But at least the Basic demo makes a good confidence-builder: I am now almost certain no bugs remain in the core :) Of course I can't be sure until I do a proper test bench, and thus the core remains in 'unfinished' state.

Since the demo only uses internal FPGA resources, an external clock input and a serial interface, it should be easily portable to other development boards. All the demo logic is clocked at 50MHz; if you change this you'll need to edit some parameters in the serial port source files too.

I have noticed that the microcode ALU operation encoding table in the documentation is wrong; the real values are those shown in the perl script. I plan to fix it as soon as I have a long enough stretch of spare time.

Update, 7-10-2010:
Bug fix: The XOR instructions were not updating the flags properly; I only caught this error while setting up the 4K basic demo, it slipped undetected by the main test bench and a lot of original code I've been running. The fix has increased the LUT count by 3 or 4 so the figures quoted above are no longer fully valid.

Update, 7-23-2009:
Interrupt response has been fixed, and the interrupt simulation test bench updated accordingly. The interrupt line has already been tested in hardware (used for single-stepping CP/M code).

Update, 8-18-2008:
A microcode bug has been found in INR M that the test bench (and other code I've been running on it) did not catch. I've just checked in a corrected version (Thanks to Tomasz Olszewski for the accurate bug report!). See the bug report in the tracker for the details. The project needs a much stronger test bench before upgrading to beta status.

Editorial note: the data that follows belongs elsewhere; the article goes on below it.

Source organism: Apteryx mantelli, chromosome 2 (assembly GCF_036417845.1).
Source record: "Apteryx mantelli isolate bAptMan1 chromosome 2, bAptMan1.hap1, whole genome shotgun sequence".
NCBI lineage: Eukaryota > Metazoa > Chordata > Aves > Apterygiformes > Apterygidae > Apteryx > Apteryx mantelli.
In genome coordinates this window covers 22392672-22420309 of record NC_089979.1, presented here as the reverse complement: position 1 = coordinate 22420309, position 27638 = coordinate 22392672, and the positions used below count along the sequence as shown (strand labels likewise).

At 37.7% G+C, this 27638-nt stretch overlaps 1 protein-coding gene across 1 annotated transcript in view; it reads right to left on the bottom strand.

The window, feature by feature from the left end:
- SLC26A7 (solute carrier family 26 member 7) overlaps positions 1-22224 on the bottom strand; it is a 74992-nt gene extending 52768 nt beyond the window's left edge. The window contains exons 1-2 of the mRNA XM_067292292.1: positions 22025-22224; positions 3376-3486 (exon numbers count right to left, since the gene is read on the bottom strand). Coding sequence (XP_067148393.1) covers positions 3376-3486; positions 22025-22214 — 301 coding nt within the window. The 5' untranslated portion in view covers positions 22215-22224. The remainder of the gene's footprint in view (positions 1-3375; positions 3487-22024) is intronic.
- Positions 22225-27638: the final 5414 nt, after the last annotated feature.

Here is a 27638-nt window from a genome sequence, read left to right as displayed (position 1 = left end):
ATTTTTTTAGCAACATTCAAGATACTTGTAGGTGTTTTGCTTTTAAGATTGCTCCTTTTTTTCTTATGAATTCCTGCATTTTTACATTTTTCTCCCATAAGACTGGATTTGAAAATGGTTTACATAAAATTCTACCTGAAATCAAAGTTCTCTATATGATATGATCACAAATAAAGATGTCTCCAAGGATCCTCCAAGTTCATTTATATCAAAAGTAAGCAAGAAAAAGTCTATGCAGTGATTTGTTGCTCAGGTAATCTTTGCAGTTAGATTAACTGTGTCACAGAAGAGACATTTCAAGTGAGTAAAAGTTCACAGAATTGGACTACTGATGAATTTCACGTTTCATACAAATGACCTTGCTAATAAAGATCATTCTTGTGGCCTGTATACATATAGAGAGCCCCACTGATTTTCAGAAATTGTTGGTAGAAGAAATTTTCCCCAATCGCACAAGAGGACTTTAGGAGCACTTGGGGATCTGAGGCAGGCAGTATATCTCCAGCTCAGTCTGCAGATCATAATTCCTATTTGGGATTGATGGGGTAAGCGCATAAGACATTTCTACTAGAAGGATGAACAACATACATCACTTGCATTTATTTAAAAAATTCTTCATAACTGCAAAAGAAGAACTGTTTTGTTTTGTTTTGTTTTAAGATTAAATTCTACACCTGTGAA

Summary (8-28-2008):
The core has executed a functional test and some original code in hardware. Exhaustive tests, execution of large original software and interrupt response demo in hardware still to be done.

The core has passed a functional test, the 'Kelly Smith test', both in simulation and in hardware. Though the Kelly test is by no means exhaustive, I am now pretty confident that the design is sound and no big errors are going to show up (I do expect to find microcode bugs yet).

The Kelly Smith test is a 8080 CPU test created in 1980 which tests for most flags, modes and instructions (excludes i/o, interrupt response and does not test all postconditions of all instructions). Though it is not an exhaustive test, it is quite complete and has been an invaluable help in the development.

I have used the Kelly test version found in,cpu8080 (Scott Moore's cpu8080 core site), slightly modified to fit my hardware set up. Besides, I have built a small simulation-only test bench (vhdl/test/light8080_tb0.vhdl) which includes the Kelly tests and can be used as a regression test of sorts.

The core has executed the kelly tests test code on two hardware incarnations: a Spartan 3 and a Cyclone 2, both at 50MHz (sources similar to simulation test bench, not included). In both cases they worked at first trial without glitches or funny behaviours. Yet, there was at least one hidden bug which I only detected after running the scs-1 monitor (a microcode bug).

I have been tinkering with the core a bit and there seems to be nothing wrong with it. Therefore I think I can put the project in 'alpha' status.